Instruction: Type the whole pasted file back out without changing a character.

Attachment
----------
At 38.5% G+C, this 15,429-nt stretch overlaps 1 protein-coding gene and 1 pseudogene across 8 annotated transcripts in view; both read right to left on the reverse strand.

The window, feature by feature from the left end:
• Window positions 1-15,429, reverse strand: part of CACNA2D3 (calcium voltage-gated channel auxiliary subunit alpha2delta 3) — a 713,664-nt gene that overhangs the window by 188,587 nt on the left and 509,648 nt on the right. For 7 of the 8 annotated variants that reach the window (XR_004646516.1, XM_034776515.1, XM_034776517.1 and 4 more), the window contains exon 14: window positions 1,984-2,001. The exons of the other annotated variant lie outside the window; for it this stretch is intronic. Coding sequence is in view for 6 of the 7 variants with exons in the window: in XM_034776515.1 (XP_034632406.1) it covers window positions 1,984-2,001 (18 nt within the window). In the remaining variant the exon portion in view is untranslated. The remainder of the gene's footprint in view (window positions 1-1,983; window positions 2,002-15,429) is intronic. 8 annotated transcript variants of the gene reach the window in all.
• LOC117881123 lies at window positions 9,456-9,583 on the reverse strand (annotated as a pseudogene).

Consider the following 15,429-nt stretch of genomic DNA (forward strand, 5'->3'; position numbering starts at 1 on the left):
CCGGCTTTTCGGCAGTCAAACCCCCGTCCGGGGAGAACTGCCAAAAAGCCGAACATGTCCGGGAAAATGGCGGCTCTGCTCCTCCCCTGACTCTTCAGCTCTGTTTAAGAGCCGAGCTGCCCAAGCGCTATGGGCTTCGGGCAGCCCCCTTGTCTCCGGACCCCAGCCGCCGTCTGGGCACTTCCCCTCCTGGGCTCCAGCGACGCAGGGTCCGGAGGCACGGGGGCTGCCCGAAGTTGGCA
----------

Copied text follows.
At 38.5% G+C, this 15,429-nt stretch overlaps 1 protein-coding gene and 1 pseudogene across 8 annotated transcripts in view; both read right to left on the reverse strand.

The window, feature by feature from the left end:
• Window positions 1-15,429, reverse strand: part of CACNA2D3 (calcium voltage-gated channel auxiliary subunit alpha2delta 3) — a 713,664-nt gene that overhangs the window by 188,587 nt on the left and 509,648 nt on the right. For 7 of the 8 annotated variants that reach the window (XR_004646516.1, XM_034776515.1, XM_034776517.1 and 4 more), the window contains exon 14: window positions 1,984-2,001. The exons of the other annotated variant lie outside the window; for it this stretch is intronic. Coding sequence is in view for 6 of the 7 variants with exons in the window: in XM_034776515.1 (XP_034632406.1) it covers window positions 1,984-2,001 (18 nt within the window). In the remaining variant the exon portion in view is untranslated. The remainder of the gene's footprint in view (window positions 1-1,983; window positions 2,002-15,429) is intronic. 8 annotated transcript variants of the gene reach the window in all.
• LOC117881123 lies at window positions 9,456-9,583 on the reverse strand (annotated as a pseudogene).

Consider the following 15,429-nt stretch of genomic DNA (forward strand, 5'->3'; position numbering starts at 1 on the left):
CCGGCTTTTCGGCAGTCAAACCCCCGTCCGGGGAGAACTGCCAAAAAGCCGAACATGTCCGGGAAAATGGCGGCTCTGCTCCTCCCCTGACTCTTCAGCTCTGTTTAAGAGCCGAGCTGCCCAAGCGCTATGGGCTTCGGGCAGCCCCCTTGTCTCCGGACCCCAGCCGCCGTCTGGGCACTTCCCCTCCTGGGCTCCAGCGACGCAGGGTCCGGAGGCACGGGGGCTGCCCGAAGTTGGCA